With President Trump poised to issue an executive order aimed at undoing a key pillar of the Obama administration’s climate-change agenda, environmental activist groups have joined forces for what they say will be a tooth-and-nail legal battle that could drag on for years.
Mr. Trump this week is expected to take action to roll back the Clean Power Plan, a set of EPA regulations that for the first time placed limits on carbon emissions from existing power plants. The proposal, which was stayed by the Supreme Court last year and remains tied up in the federal judiciary, is explicitly designed to reduce the use of coal in power generation, and is a key piece of a larger effort to address climate change.
Mr. Trump and his EPA administrator, Scott Pruitt, have vowed to scrap the plan, but environmentalists say such a move will not be as easy at the White House believes.
“We will make them face the music at every step of this process and in court at the end of the process,” said David Doniger, director of the climate and clean air program at the Natural Resources Defense Council.
The NRDC joined the Sierra Club, the Environmental Defense Fund and other powerful green groups on a conference call Tuesday morning to brief reporters on their legal strategy to push back against the administration’s pending moves. Much like Mr. Trump’s executive action last week to scale back EPA’s authority over waterways across the country, any move on the Clean Power Plan cannot, as a basic legal matter, undo the regulations overnight.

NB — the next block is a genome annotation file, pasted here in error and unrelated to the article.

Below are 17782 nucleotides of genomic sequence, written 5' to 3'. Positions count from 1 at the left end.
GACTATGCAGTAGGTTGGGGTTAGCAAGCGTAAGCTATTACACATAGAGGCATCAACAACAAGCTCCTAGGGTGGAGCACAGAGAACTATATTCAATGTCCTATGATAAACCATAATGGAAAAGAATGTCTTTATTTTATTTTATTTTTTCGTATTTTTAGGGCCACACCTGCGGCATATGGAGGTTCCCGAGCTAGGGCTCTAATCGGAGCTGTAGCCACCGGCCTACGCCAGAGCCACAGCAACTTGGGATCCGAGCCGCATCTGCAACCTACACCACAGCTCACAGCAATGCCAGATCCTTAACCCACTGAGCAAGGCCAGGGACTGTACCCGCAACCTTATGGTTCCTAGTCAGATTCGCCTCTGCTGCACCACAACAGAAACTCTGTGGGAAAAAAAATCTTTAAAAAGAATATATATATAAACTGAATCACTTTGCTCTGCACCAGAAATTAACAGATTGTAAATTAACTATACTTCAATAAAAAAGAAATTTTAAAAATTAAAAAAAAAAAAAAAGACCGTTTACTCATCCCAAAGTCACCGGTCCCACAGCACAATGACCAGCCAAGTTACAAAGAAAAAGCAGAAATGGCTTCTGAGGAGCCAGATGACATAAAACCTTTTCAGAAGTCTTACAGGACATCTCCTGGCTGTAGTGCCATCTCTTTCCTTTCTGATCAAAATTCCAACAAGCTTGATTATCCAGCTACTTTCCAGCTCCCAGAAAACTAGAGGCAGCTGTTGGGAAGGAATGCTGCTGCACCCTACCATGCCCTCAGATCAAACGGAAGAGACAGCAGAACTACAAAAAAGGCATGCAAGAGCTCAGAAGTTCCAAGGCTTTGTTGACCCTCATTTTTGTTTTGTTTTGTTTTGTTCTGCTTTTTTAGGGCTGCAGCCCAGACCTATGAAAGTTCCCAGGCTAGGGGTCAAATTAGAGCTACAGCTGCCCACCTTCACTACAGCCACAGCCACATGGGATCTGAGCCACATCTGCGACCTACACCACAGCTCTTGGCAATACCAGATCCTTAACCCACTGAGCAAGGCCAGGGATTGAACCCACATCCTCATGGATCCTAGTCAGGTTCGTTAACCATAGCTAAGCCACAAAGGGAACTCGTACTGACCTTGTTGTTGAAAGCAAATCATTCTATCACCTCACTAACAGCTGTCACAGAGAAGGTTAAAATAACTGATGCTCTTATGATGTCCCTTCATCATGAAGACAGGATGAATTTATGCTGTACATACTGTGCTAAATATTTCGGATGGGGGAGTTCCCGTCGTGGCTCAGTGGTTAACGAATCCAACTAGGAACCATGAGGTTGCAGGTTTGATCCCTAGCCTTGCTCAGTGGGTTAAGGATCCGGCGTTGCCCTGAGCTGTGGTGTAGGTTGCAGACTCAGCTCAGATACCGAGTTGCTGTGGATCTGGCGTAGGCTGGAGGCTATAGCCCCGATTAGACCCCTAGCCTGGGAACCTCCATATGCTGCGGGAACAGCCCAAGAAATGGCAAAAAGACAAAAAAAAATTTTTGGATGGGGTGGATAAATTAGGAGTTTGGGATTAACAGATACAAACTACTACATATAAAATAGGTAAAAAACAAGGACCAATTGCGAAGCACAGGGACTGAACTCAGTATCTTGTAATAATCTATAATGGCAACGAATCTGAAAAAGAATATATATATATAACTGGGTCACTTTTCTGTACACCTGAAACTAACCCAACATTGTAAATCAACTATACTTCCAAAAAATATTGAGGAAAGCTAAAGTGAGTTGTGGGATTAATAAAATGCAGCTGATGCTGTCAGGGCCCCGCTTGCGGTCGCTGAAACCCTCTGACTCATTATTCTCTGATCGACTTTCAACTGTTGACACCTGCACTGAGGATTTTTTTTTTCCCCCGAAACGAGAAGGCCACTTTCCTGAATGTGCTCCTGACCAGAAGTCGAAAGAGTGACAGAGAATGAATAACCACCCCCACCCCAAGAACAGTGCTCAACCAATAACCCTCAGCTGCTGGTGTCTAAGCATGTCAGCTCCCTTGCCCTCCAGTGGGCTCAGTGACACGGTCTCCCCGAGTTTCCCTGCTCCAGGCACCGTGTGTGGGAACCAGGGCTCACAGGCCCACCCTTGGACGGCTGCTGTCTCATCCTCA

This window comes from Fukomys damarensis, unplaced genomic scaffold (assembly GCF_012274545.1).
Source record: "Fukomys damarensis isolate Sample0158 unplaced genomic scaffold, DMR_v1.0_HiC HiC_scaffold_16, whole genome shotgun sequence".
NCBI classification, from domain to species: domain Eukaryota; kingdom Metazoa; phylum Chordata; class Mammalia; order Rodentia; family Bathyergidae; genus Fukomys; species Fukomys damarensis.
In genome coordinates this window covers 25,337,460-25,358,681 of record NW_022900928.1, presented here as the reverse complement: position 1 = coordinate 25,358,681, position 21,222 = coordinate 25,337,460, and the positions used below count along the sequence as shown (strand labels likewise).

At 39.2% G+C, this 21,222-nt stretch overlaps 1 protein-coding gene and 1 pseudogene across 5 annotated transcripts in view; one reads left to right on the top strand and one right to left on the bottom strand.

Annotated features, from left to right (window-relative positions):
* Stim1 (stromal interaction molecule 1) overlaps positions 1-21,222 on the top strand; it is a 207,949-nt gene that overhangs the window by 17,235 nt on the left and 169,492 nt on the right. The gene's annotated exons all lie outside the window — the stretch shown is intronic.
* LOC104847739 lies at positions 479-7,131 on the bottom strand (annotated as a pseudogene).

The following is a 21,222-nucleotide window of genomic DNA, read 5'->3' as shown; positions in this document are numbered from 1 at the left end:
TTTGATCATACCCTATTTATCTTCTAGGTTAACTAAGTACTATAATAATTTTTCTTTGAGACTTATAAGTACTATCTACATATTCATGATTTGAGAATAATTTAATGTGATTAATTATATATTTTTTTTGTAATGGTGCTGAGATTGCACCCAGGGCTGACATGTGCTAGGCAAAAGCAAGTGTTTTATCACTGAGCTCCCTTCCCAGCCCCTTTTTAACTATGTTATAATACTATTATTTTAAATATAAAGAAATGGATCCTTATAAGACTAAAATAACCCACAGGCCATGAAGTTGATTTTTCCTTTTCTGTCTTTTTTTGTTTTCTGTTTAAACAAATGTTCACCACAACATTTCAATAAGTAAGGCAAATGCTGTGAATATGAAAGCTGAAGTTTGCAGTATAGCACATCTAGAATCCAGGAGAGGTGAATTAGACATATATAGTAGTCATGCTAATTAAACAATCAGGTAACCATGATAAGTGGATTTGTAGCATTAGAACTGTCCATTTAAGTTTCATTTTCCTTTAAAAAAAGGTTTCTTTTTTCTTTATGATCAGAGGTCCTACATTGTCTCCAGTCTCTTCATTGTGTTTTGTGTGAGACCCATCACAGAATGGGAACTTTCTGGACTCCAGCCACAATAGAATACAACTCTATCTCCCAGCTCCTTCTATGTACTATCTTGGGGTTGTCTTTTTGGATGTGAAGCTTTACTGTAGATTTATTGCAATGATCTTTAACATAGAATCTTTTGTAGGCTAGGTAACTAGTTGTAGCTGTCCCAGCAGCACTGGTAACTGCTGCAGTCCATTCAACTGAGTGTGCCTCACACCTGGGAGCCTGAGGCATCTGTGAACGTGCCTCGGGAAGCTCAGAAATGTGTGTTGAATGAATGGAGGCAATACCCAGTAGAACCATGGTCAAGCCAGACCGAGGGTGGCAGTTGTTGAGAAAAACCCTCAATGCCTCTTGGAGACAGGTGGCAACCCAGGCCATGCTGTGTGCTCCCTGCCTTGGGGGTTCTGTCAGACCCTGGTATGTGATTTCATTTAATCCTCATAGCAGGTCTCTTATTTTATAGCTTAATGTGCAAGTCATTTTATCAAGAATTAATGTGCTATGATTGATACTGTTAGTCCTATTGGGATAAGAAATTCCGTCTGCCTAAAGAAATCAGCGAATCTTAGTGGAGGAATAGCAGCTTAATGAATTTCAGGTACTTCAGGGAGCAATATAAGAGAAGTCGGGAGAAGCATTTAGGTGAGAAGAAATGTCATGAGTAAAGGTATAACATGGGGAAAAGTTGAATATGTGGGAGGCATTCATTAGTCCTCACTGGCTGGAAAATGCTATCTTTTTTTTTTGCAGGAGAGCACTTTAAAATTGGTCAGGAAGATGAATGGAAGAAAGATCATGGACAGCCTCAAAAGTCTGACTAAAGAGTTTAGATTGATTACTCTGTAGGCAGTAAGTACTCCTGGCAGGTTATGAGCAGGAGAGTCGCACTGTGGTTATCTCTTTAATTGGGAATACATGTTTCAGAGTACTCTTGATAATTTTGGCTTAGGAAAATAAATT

“The Trump administration cannot simply jettison these carefully crafted, reasonable standards,” said Joanne Spalding, chief climate counsel at the Sierra Club.
Indeed, the Supreme Court a decade ago found that the EPA does have the legal authority and duty to address greenhouse-gas pollution under the decades-old Clean Air Act. As a result, the EPA in 2009 issued a so-called “endangerment finding” that identified carbon emissions and other pollutants as direct threats to public health, and therefore must be addressed under the Clean Air Act.
Undoing that complex framework, critics say, will be next to impossible.
Federal law also calls on the EPA to undergo a lengthy process — including draft proposals, public comment periods, consultation with stakeholders, cost-and-benefit analyses, and other steps — for such large-scale regulations. Put simply, it likely would take at least 12 months to formally unwind the Clean Power Plan.
Even then, environmental groups argue that the courts are likely to require the EPA to replace the Clean Power Plan with another proposal that addresses carbon pollution
Specialists say the White House’s effort will be a lengthy one, even without the wave of legal action that’s on the horizon.
“Altering a final rule, like the Clean Power Plan, isn’t as simple as the stroke of a pen. It will likely require the EPA to undertake a new rulemaking process including public notice and comment that could last a few years,” said Tim Profeta, director of the Nicholas Institute for Environmental Policy Solutions at Duke University.